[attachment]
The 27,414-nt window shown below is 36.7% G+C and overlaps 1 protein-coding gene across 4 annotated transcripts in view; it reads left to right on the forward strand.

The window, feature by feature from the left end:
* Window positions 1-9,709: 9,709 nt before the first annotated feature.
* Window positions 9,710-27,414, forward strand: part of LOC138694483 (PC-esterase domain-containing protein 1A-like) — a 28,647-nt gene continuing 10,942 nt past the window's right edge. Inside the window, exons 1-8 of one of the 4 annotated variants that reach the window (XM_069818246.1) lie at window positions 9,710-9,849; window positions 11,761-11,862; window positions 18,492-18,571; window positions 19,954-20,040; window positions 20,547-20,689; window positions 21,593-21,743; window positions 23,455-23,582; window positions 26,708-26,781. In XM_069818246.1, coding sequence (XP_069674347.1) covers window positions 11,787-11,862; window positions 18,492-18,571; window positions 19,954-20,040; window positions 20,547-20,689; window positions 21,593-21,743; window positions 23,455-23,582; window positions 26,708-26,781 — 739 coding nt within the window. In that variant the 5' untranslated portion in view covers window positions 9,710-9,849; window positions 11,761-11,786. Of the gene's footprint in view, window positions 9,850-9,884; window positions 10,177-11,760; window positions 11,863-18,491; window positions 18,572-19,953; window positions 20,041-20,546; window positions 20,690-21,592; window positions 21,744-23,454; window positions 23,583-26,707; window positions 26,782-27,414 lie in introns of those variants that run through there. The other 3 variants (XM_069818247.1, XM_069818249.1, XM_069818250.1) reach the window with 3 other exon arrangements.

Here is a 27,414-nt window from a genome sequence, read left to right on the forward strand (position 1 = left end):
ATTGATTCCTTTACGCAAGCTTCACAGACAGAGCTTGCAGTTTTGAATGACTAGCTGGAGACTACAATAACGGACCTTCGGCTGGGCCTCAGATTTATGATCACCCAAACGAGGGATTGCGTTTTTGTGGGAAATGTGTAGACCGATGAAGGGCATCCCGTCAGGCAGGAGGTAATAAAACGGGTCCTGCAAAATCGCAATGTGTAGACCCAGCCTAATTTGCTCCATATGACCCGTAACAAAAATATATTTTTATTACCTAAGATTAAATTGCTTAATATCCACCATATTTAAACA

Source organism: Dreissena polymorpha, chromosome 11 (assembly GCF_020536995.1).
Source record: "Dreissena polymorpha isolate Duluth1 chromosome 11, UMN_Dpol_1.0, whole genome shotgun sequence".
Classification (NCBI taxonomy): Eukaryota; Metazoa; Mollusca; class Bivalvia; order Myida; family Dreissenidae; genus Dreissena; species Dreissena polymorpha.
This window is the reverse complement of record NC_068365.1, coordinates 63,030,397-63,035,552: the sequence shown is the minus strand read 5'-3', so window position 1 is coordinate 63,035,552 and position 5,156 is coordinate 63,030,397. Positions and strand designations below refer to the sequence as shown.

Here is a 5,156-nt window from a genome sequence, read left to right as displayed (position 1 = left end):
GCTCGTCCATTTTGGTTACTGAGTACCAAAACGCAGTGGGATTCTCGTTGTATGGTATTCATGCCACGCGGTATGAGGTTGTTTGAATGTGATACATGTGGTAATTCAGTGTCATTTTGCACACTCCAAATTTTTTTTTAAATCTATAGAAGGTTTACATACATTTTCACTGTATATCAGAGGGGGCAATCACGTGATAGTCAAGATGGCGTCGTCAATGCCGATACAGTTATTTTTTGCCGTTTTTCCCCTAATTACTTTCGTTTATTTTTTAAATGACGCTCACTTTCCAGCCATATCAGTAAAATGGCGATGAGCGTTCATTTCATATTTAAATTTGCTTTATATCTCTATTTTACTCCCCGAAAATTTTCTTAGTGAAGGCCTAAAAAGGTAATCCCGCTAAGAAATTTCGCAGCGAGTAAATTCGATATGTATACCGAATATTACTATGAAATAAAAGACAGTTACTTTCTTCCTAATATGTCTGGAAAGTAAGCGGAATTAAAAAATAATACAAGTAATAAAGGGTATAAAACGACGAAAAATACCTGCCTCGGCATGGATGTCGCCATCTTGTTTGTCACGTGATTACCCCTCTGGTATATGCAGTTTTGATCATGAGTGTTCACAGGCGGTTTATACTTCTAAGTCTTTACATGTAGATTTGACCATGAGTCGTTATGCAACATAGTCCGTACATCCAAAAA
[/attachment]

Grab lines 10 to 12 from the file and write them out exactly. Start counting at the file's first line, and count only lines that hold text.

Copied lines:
This window is the reverse complement of record NC_068365.1, coordinates 63,030,397-63,035,552: the sequence shown is the minus strand read 5'-3', so window position 1 is coordinate 63,035,552 and position 5,156 is coordinate 63,030,397. Positions and strand designations below refer to the sequence as shown.

Here is a 5,156-nt window from a genome sequence, read left to right as displayed (position 1 = left end):
GCTCGTCCATTTTGGTTACTGAGTACCAAAACGCAGTGGGATTCTCGTTGTATGGTATTCATGCCACGCGGTATGAGGTTGTTTGAATGTGATACATGTGGTAATTCAGTGTCATTTTGCACACTCCAAATTTTTTTTTAAATCTATAGAAGGTTTACATACATTTTCACTGTATATCAGAGGGGGCAATCACGTGATAGTCAAGATGGCGTCGTCAATGCCGATACAGTTATTTTTTGCCGTTTTTCCCCTAATTACTTTCGTTTATTTTTTAAATGACGCTCACTTTCCAGCCATATCAGTAAAATGGCGATGAGCGTTCATTTCATATTTAAATTTGCTTTATATCTCTATTTTACTCCCCGAAAATTTTCTTAGTGAAGGCCTAAAAAGGTAATCCCGCTAAGAAATTTCGCAGCGAGTAAATTCGATATGTATACCGAATATTACTATGAAATAAAAGACAGTTACTTTCTTCCTAATATGTCTGGAAAGTAAGCGGAATTAAAAAATAATACAAGTAATAAAGGGTATAAAACGACGAAAAATACCTGCCTCGGCATGGATGTCGCCATCTTGTTTGTCACGTGATTACCCCTCTGGTATATGCAGTTTTGATCATGAGTGTTCACAGGCGGTTTATACTTCTAAGTCTTTACATGTAGATTTGACCATGAGTCGTTATGCAACATAGTCCGTACATCCAAAAA